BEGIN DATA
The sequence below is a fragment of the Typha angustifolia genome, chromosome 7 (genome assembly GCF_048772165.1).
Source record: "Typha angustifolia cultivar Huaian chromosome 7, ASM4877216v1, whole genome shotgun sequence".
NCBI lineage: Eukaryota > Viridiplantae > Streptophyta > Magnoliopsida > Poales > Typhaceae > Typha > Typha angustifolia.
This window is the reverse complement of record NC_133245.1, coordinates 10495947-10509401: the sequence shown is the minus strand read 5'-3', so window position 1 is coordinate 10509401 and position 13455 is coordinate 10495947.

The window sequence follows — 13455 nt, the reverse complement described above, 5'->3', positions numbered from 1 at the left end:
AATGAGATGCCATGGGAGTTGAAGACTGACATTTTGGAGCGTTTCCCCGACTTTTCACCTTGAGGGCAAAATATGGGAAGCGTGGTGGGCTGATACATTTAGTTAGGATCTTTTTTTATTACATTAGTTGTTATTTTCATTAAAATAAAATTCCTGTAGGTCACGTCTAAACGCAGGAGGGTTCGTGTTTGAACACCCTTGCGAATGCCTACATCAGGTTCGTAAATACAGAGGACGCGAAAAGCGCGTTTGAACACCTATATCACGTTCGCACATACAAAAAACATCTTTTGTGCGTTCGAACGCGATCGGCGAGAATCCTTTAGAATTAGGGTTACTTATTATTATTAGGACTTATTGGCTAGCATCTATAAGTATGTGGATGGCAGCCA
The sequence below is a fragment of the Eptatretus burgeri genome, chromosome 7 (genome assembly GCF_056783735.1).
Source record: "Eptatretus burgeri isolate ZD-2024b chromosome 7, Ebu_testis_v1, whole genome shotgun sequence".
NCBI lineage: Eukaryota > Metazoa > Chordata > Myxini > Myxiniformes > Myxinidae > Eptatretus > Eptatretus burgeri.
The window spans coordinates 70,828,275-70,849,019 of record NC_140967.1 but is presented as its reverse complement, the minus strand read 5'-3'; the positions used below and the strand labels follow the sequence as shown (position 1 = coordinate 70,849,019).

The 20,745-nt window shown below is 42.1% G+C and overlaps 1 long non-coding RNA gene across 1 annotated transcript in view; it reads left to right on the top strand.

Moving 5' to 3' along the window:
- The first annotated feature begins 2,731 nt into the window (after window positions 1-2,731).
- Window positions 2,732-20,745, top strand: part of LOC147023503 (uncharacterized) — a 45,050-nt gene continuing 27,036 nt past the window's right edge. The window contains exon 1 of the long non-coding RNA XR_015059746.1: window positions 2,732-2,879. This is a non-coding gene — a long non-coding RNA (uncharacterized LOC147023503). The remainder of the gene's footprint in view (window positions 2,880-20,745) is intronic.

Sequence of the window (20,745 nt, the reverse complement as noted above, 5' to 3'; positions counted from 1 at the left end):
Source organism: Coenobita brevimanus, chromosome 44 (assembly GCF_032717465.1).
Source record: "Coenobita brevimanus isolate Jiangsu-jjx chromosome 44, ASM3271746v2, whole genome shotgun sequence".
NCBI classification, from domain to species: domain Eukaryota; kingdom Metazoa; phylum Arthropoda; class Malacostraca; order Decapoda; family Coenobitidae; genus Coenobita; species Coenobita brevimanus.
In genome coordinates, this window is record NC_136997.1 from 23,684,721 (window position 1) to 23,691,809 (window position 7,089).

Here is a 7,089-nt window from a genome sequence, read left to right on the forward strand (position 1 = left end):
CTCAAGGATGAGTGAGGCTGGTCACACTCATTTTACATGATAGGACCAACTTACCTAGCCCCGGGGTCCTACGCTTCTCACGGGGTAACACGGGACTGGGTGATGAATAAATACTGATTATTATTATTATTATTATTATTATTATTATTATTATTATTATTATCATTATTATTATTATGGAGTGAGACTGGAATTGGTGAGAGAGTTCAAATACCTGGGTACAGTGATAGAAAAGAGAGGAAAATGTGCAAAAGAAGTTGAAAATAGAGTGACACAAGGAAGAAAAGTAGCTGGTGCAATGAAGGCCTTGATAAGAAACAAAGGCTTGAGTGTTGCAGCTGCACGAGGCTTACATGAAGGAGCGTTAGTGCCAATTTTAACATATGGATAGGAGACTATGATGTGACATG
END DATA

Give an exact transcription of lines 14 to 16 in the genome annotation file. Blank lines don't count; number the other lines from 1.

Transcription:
- Window positions 2,732-20,745, top strand: part of LOC147023503 (uncharacterized) — a 45,050-nt gene continuing 27,036 nt past the window's right edge. The window contains exon 1 of the long non-coding RNA XR_015059746.1: window positions 2,732-2,879. This is a non-coding gene — a long non-coding RNA (uncharacterized LOC147023503). The remainder of the gene's footprint in view (window positions 2,880-20,745) is intronic.

Sequence of the window (20,745 nt, the reverse complement as noted above, 5' to 3'; positions counted from 1 at the left end):
Source organism: Coenobita brevimanus, chromosome 44 (assembly GCF_032717465.1).